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Texas | Columns | "Letters from Central Texas"

Westphalia Waltz

by Clay Coppedge
Even in Texas, more people probably know more about the song 'Westphalia Waltz' than they know about the town of Westphalia, the song's namesake.

Some educated -- but erroneous -- guesses have the song written to honor the German province of the same name. People who know of Westphalia, Texas, do not labor under that illusion.

An otherwise savvy journalist who hailed from climes far north of the Mason-Dixon line, after interviewing an old-time Texas fiddler, referred to the fiddler's favorite song as 'West Failure Waltz.' "He pronounced it West Failure, I swear," he said in his own defense.

He described the encounter as 'two people separated by a common language.'
Church of Visitation, Westphalia, Texas

Church of Visitation in Westphalia
Photo courtesy Beverly Reid, 10-04

Other than the song, the Falls County community of Westphalia is best known for its annual homecoming and picnic. About 5,000 people show up every second Sunday in October for the fried chicken and sausage meals. Many stay into the evening to enjoy the down home ambience of a town the German immigrants named in honor of Westphalia Province in Germany.

The town's church, the Church of the Visitation, is notable as the oldest wooden church in the state.

The highway that leads to Westphalia, Highway 320, is notable as the shortest state highway in Texas.

The town, for out-of-towners, is notable for the song written by Cotton Collins, a fiddler with Lone Star Playboys, who are perhaps best known as an early backup band for Hank Thompson.

Collins heard the song while he was stationed with the Army in Germany during World War II. He committed the melody to memory and then to the fiddle after the war.

What he did not do was name the tune.

After a dance at Westphalia Hall in 1946, the band met with hall manager B.J. Lignau to divvy up the evening's proceeds. Collins mentioned the crowd sure like his 'No Name Waltz.'

Lignau said that since the song had no name, he might as well call it 'Westphalia Waltz.'

Collins agreed, and the 'Westphalia Waltz' became a number one hit when it was released on Herb Rippa's fledgling Dallas label, Bluebonnet Records.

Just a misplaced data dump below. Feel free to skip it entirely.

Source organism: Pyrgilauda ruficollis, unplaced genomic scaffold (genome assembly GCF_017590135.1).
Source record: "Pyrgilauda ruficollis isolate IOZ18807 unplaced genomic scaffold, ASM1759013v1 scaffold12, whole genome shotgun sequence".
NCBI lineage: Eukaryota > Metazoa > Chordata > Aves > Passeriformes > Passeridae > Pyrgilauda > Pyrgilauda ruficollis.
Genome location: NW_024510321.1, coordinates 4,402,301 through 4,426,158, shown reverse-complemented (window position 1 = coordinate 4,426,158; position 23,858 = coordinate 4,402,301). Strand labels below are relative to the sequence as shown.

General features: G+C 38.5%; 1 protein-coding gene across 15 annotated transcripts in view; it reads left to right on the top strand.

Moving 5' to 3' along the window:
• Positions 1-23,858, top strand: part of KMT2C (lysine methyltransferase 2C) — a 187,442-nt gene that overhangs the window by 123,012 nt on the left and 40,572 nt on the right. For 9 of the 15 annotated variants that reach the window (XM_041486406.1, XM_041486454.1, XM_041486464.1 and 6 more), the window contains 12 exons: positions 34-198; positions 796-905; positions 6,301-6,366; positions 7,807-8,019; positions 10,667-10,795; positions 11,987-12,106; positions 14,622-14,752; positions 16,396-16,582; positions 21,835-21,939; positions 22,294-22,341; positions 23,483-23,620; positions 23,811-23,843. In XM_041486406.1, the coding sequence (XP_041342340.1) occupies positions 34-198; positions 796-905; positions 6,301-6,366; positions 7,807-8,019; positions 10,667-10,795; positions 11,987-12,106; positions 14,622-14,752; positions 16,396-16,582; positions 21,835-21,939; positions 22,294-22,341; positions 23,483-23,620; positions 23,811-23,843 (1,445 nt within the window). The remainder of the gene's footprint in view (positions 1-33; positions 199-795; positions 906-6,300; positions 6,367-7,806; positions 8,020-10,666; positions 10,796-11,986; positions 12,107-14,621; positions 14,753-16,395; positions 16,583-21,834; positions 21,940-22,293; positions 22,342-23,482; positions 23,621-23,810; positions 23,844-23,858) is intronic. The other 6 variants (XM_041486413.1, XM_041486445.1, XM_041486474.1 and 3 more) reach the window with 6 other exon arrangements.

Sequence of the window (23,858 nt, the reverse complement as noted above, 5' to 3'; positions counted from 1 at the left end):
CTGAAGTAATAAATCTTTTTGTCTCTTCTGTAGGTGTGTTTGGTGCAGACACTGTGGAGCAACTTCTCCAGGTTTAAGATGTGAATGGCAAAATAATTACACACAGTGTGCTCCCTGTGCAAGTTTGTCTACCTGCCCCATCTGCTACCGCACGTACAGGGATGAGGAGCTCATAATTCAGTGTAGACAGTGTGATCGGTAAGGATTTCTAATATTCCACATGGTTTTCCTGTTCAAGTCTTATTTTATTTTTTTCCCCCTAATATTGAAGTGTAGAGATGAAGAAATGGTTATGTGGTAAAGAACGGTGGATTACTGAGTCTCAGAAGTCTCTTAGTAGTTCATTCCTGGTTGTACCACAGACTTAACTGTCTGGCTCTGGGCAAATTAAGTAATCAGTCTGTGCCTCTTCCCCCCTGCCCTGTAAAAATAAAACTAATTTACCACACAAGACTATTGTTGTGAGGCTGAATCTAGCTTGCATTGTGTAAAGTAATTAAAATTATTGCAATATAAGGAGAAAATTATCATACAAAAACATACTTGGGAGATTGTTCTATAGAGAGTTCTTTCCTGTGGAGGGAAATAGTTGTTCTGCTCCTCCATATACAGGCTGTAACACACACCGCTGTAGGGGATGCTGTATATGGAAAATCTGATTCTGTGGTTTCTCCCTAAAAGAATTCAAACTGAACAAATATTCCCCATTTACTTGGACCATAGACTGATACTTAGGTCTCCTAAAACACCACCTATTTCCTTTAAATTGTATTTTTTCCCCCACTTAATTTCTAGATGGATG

Fiddle master Johnny Gimble played with the band in 1948, and it is Gimble's version of 'Westphalia Waltz' that is included on most compilations of Texas dance hall music.

The band's national popularity waned following a West Coast tour with Thompson in 1949, but the Waco-based band remained popular in Central Texas well into the 50s.

The Lone Star Playboys' final recordings are on Everstate Records under bass player Charlie Adams' name. Adams recorded 'Hey, Liberace,' a minor hit in 1953.

Helen Lignau, B.J. Lignau's daughter-in-law, knew the Lone Star Playboys well. During a visit to the Little School Museum and Covenant in Westphalia, Ms. Lignau pointed to a picture of the band and rattled off the names: Pee Wee Truehitt, singer Hamlet Booker, his brother Morris Booker, Bob Walker and banjo player Vince Incardona.

Another picture shows the band with steel player Lefty Nason. Nason, who joined the Lone Star Playboys in 1947, supplied the band with its other well-known song, 'Steel Guitar Bounce.'

Ms. Lignau shakes her head. 'Lefty was a Yankee,' she says. 'He was from New Jersey or some place. I don't know how he ever got in the band.'

A version of the song called 'New Westphalia Waltz' has lyrics written by Hamlet Booker but the original instrumental version is the one most often recorded.

The display is at the Little School Museum and Convent and features photos of the band, sheet music, a fiddle, and an original 78 rpm Bluebonnet Records version of 'Westphalia Waltz.'

A unique, striking handmade quilt serves as a backdrop for the display. The name of the quilt: Westphalia Waltz.


Clay Coppedge
"Letters from Central Texas"
- May 30, 2006 column


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